Saturday, December 15, 2007

Apple Fails to Properly Inform the Public on Security Issues

Via Register UK -

Apple has released updates for two widely distributed products that harbored a raft of security vulnerabilities, some of which were actively being exploited by miscreants. Unbelievably, the company isn't presenting either as a security fix to mainstream users despite the risk the bugs pose for its millions of users.

QuickTime 7.3.1 fixes at least three vulnerabilities. The most serious of them resided in the way QuickTime interacts with servers that stream music and video and gave miscreants the ability to completely hijack both PCs and Macs alike. According to Symantec criminals have been exploiting it for two weeks now by luring victims to booby-trapped websites.

The update, which was released Thursday, plugs two other holes, both of which give an attacker the ability to execute malicious code on vulnerable machines.

A day later, Apple updated its Java runtime software for Macs running earlier versions of OS X. Java Release 6 for Mac OS X 10.4 fixes more than a dozen vulnerabilities, at least one of which was publicly disclosed more than a year ago. Like many of the others being plugged, the hole gave criminals the ability to remotely control a user's machine. Users of Leopard, the OS X version released in late October, are not susceptible.

We fired up QuickTime on a PC and promptly received a popup window alerting us that the update "is highly recommended." But nowhere is there any mention of vulnerabilities that can be milked by a cyber criminal halfway around the world. We've yet to install either update on a Mac, but according to this post on Ryan Naraine's Zero Day blog, the Java update similarly omits any mention of security vulnerabilities.


Several reader comments have claimed there are factual inaccuracies in the above story. For support, these readers point to the security alert Apple provides for QuickTime 7.3.1 for Mac. It's great Apple is warning that it's latest QuickTime for Mac fixes security bugs. Two facts remain:

1) As the screenshot to the right makes clear, Mac users who don't read tech pubs have no reason to believe the latest Java update has anything to do with security. A reasonable person could read that alert and think there's no real rush in installing the patch.

2) The alert PC users get for QuickTime 7.3.1 similarly makes no mention of security issues. This omission is bad for the same reason.

3) The comment that these vulnerabilities only crash Macs is flat-out wrong. Hell, even Apple plainly admits these vulnerabilities allow remote execution of arbitrary code, and private researchers have also written exploit code that demonstrates this.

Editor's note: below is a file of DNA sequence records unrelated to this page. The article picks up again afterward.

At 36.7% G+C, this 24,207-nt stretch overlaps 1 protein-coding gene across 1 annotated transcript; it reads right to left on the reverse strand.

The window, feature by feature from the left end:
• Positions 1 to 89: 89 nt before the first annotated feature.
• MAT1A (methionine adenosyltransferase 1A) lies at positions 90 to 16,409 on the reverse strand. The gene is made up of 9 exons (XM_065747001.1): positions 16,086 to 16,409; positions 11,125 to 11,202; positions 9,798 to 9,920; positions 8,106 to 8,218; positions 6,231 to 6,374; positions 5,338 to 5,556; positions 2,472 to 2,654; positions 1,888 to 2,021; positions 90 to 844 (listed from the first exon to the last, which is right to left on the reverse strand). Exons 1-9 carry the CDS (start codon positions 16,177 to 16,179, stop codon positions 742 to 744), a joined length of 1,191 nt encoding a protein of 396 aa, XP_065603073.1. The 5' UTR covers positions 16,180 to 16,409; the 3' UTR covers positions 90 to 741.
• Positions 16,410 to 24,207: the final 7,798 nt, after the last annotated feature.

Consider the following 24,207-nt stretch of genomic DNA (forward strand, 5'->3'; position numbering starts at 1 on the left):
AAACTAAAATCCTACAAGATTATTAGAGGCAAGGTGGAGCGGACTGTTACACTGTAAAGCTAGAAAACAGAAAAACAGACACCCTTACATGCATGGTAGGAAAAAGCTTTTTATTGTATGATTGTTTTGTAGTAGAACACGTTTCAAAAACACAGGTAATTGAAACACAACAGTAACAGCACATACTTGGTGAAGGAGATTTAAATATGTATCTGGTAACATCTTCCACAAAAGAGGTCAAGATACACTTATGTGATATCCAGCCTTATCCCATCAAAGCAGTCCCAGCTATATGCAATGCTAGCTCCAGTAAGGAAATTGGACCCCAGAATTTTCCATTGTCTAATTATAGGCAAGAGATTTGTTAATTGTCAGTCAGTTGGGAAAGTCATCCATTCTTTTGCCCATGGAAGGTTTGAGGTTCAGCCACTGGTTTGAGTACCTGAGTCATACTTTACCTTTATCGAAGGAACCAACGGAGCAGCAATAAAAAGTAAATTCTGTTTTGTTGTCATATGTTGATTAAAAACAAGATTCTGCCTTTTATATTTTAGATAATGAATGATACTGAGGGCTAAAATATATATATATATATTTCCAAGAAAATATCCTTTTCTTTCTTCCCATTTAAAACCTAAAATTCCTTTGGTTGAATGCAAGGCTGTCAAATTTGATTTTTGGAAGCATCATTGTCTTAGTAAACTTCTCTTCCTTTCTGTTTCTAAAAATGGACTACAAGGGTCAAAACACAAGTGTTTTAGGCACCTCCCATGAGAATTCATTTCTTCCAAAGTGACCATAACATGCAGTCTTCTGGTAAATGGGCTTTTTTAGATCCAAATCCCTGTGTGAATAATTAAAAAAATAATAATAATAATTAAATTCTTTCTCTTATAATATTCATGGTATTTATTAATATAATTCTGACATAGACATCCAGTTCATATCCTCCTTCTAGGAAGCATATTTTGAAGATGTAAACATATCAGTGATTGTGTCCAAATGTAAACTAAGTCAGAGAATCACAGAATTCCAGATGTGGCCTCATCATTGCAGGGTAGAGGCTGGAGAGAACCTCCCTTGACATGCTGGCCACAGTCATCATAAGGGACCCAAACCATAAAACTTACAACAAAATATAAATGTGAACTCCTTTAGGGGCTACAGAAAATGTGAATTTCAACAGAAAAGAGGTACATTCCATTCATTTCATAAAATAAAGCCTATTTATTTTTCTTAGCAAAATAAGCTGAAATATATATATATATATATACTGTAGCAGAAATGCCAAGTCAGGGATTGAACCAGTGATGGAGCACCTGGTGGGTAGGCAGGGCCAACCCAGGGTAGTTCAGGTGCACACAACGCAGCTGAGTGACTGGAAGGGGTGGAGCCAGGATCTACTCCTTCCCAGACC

In my view, these recent Quicktime vulnerabilities and exploits show that Apple is not thinking about its end user's security. They are more worried about protecting their own bottom line and their growth in market share (even if it is still small).

Let’s remember, you don't have to own an iBook to be an Apple end-user. Every person with iTunes or Quicktime installed on a computer (Mac or PC) is an Apple end-user....plain and simple. I won't even question why they force iTunes users to install Quicktime, which is another soapbox.

In the past, Apple has been very tight lipped about security issues and in some cases this is justified. But in the face of public exploits and in-the-wild exploitation, I believe it is completely irresponsible of Apple to remain mute on a security issue (especially when dealing with highly critical internet exploitable vulnerabilities). Of course, I have been saying this since mid 2006.

Do I believe that they need to disclose all vulnerabilities they plan on fixing in an upcoming patch? Of course not. But they could confirm the pubic issues, give a possible ETA on a fix and suggest risk mitigation measures. I just uninstalled Quicktime...that was my mitigation.

Is it too much to say..."we see it and we are working on it, expect a fix early next week..."

Almost all the big boys play this way in the face of public exploits - Microsoft, Adobe, Mozilla, Cisco, etc (even AOL).

If Apple believes that hanging their end-users out to dry for three weeks in the face of public exploitation is a great way of building trust between customers, they need a serious wake-up call.

Moral of the Story - Sunlight is the best disinfectant. Apple should trust their end-users enough to make their own security decisions. They should give real public responses which contain responsible information about the public vulnerabilities. No canned media responses. You can say you are serious about security all you want, but actions speak longer than words.

Basically, Apple should open a window or two and let the sunlight in.

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